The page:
Two decades of lo­cal gov­ern­ment trail­blaz­ing

The SA Lo­cal Gov­ern­ment As­so­ci­a­tion helped ad­dress de­vel­op­men­tal re­quire­ments of a ci­ti­zenry with large

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More than a year be­fore South Africa’s first demo­cratic elec­tions were held in April 1994, ground­break­ing in­terim mea­sures were in­sti­tuted to ir­re­vo­ca­bly steer the coun­try along a path of that was man­i­festly characteristic of the purest dis­til­la­tion of democ­racy. One of these mea­sures was the Lo­cal Gov­ern­ment Tran­si­tion Act of Fe­bru­ary 1993, a law that, in lib­er­at­ing will and pro­gres­sive in­tent, echoed the re­ver­ber­at­ing grav­i­tas of the un­ban­ning of the ANC and other or­gan­i­sa­tions in Fe­bru­ary 1990.

That the “peo­ple shall gov­ern” a fu­ture South Africa be­came in­creas­ingly clear, and for such an act to be en­acted be­fore South Africa even had an in­terim con­sti­tu­tion (only adopted in Novem­ber 1993), serves to un­der­score the un­stop­pable tra­jec­tory of South Africa’s po­lit­i­cal progress in the early 90s.

More im­por­tantly, the act paved the way for the Na­tional Sum­mit for Or­gan­ised Lo­cal Gov­ern­ment in Novem­ber 1996, which in it­self opened the door to the for­ma­tion of the SA Lo­cal Gov­ern­ment As­so­ci­a­tion (Salga).

Speak­ing at the sum­mit, then pres­i­dent Nel­son Man­dela, a heart-and-soul pro­po­nent of com­mon de­nom­i­na­tor pol­i­tics, es­poused the demo­cratic sig­nif­i­cance of mu­nic­i­pal ubuntu.

“This sum­mit will be re­mem­bered as a mile­stone in the his­tory of or­gan­ised lo­cal gov­ern­ment,” he said, adding that his “ex­pe­ri­ence is that many im­por­tant de­ci­sions take too much time to reach grass­roots level”.

Re­build­ing a deeply di­vided so­ci­ety from the ground up was, for Madiba, “the essence of Masakhane [mean­ing, ‘let us build to­gether’] – a good re­la­tion­ship be­tween the peo­ple and the gov­ern­ment”.

Man­dela re­it­er­ated that the man-on-the-street im­pe­tus of lo­cal gov­ern­ment, with its im­plicit in­ter­sec­tions be­tween coun­cil­lors and con­stituen­cies, “will help make trans­parency a key as­pect of the daily func­tion­ing of lo­cal gov­ern­ment”.

Speak­ing at the same sum­mit, the then min­is­ter of pro­vin­cial af­fairs and con­sti­tu­tional devel­op­ment, Mo­hammed Valli Moosa, con­tex­tu­alised the sig­nif­i­cance of the sum­mit as a key point on “the long road to the democrati­sa­tion and em­pow­er­ment of this coun­try.”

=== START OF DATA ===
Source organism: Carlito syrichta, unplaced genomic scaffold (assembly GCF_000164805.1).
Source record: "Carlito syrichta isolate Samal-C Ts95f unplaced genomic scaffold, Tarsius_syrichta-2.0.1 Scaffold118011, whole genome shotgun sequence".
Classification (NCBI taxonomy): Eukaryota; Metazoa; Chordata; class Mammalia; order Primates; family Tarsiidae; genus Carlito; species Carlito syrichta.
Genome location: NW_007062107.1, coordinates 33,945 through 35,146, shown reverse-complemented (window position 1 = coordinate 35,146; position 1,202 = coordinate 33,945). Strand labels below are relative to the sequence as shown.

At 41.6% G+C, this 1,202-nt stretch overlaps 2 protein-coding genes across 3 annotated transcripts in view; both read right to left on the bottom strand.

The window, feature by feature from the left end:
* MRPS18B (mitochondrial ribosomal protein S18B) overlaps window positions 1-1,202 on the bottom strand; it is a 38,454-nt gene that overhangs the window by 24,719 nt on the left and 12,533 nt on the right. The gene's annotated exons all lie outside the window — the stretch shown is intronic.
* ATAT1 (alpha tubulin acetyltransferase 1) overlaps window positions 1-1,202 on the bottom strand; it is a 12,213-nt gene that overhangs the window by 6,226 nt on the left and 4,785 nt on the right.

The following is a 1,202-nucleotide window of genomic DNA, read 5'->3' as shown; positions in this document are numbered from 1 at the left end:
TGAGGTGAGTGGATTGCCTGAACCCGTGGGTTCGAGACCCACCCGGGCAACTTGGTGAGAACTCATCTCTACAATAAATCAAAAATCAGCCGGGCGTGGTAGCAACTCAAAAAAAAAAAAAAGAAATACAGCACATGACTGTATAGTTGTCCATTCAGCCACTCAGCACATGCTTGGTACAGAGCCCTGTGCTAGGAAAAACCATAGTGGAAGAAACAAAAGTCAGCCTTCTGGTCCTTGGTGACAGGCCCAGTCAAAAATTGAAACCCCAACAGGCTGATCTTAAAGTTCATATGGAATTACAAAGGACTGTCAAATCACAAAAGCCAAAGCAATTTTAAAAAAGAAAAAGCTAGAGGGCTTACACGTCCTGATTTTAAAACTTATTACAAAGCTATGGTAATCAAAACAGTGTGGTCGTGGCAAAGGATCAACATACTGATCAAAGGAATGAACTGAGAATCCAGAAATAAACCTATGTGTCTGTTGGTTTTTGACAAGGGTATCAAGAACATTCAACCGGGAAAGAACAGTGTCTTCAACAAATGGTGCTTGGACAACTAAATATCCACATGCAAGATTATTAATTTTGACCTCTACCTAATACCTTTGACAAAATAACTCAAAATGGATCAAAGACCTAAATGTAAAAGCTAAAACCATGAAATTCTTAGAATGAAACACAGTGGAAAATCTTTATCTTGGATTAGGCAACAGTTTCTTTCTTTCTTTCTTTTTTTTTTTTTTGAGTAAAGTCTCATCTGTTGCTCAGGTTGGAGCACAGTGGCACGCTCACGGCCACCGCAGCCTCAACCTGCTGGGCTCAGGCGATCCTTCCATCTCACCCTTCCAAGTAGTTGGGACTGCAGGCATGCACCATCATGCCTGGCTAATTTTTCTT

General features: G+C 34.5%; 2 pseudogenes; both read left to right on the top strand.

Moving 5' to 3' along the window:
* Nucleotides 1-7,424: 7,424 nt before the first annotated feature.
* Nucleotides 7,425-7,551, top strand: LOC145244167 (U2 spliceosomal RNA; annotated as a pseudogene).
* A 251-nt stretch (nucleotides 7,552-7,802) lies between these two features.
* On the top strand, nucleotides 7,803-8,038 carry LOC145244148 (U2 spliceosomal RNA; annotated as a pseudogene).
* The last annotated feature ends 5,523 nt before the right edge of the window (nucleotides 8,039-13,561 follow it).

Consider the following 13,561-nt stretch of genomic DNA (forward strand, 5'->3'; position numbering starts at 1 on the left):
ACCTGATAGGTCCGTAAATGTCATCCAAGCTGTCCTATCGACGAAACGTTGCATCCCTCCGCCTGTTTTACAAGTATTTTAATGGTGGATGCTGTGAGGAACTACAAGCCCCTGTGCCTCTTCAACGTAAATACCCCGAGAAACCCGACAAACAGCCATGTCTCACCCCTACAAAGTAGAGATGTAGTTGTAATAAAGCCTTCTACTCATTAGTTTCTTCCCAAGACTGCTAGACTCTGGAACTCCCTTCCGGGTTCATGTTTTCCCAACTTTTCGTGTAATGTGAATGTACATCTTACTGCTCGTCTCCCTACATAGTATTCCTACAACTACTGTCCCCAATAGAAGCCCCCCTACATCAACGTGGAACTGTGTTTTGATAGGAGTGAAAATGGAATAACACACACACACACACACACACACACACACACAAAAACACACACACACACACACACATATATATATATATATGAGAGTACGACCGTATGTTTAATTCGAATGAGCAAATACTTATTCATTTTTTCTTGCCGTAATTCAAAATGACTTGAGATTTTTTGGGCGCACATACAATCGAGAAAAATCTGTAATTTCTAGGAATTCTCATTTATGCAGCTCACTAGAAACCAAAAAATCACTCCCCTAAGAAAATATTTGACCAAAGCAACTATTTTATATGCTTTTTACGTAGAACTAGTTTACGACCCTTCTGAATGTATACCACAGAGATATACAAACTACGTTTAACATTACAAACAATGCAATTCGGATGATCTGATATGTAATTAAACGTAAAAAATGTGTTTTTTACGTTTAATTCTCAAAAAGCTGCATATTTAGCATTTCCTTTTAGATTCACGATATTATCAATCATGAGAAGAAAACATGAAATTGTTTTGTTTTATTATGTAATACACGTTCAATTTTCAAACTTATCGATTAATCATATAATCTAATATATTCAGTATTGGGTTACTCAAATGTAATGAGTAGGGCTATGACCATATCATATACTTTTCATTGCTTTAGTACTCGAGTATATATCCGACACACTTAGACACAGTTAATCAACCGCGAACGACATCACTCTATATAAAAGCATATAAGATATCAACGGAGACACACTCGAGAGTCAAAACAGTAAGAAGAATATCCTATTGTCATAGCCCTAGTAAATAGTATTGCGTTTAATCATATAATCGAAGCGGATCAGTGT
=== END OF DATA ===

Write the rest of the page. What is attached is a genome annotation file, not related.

Moosa added: “At the heart of 1996 Con­sti­tu­tion are the pro­vi­sions of chap­ter 3 deal­ing with co­op­er­a­tive gov­er­nance. It is clear that re­la­tions be­tween or among spheres of gov­ern­ment have at their foun­da­tion col­lec­tive de­ci­sion-mak­ing, con­sul­ta­tion and ac­tion.”

Lofty praises aside, a lot of hard work awaited the nascent or­gan­i­sa­tion, and, as is stated in a ret­ro­spec­tive re­port, the role for lo­cal gov­ern­ment and Salga had to be de­fined, high­light­ing the pow­ers and func­tions en­vi­sioned for it.

In pur­suance of man­dates iden­ti­fied un­der what is known as or­gan­ised lo­cal gov­ern­ment of sec­tion 163 of the Con­sti­tu­tion, the scope of ex­pected in­ter­ven­tions at or­gan­ised lo­cal gov­ern­ment level ex­panded ex­po­nen­tially, cast­ing in sharp light the triple chal­lenge of ad­dress­ing poverty, un­em­ploy­ment and in­equal­ity.

In ad­di­tion, Mpho Nawa, the deputy chair­per­son of Salga, wrote that it was “nec­es­sary for lo­cal gov­ern­ment to ad­dress the de­vel­op­men­tal re­quire­ments of a ci­ti­zenry with large his­tor­i­cal asym­me­tries in ac­cess to skills devel­op­ment, ba­sic ser­vices and eco­nomic op­por­tu­ni­ties”.

Some of the key find­ings from the over­view in­clude:

Salga’s key ob­jec­tives re­main lob­by­ing and ad­vo­cat­ing for and rep­re­sent­ing the lo­cal gov­ern­ment, cre­at­ing em­ploy­ment and ca­pac­ity, pro­vid­ing sup­port and ad­vice, do­ing strate­gic pro­fil­ing, and fa­cil­i­tat­ing the shar­ing of knowl­edge and in­for­ma­tion.

Now in its 20th year, Salga’s evo­lu­tion and progress, of­ten­times af­fected by ex­ter­nal, hard-to-con­trol sit­u­a­tions, means that it has only been func­tion­ing as a co­he­sive en­tity from 2012 on­wards.

In the set­tling process, Salga has man­aged to grow in in­come, in­flu­ence, ef­fec­tive­ness and in­sti­tu­tional pres­ence in in­ter­gov­ern­men­tal fo­rums and the me­dia.

As the or­gan­i­sa­tion sharp­ened its fo­cus and suc­ces­sive lead­er­ship, and in­tro­duced mea­sures to im­prove per­for­mance and mon­i­tor­ing sys­tems, Pub­lic Fi­nance Man­age­ment Act re­port­ing, con­di­tions of em­ploy­ment and pro­gramme ef­fec­tive­ness, it has had to adapt to chang­ing ex­ter­nal en­vi­ron­ments while deal­ing with fi­nan­cial is­sues gen­er­ated by its own in­sti­tu­tional set­tling.

Even with proac­tive change agents such as cur­rent chair­per­son Parks Tau at the helm, Salga is a vi­tal in­sti­tu­tion that re­mains ham­strung by the his­tor­i­cal con­di­tion of un­der­fund­ing.

Nawa con­cludes his re­view by say­ing that even with ma­jor im­prove­ments to its rev­enue col­lec­tion sys­tems and gen­eral fi­nances since 2007, the ex­tent to which struc­tural un­der­fund­ing re­mains a se­ri­ous is­sue is still cause for con­cern.

Na­tional Coun­cil of Prov­inces hosts Lo­cal Gov­ern­ment Week in part­ner­ship with the SA Lo­cal Gov­ern­ment As­so­ci­a­tion

PHOTO: DENZIL MAREGELE

KEY PAR­TIC­I­PANT Former pro­vin­cial af­fairs and con­sti­tu­tional devel­op­ment min­is­ter Mo­hammed Valli Moosa

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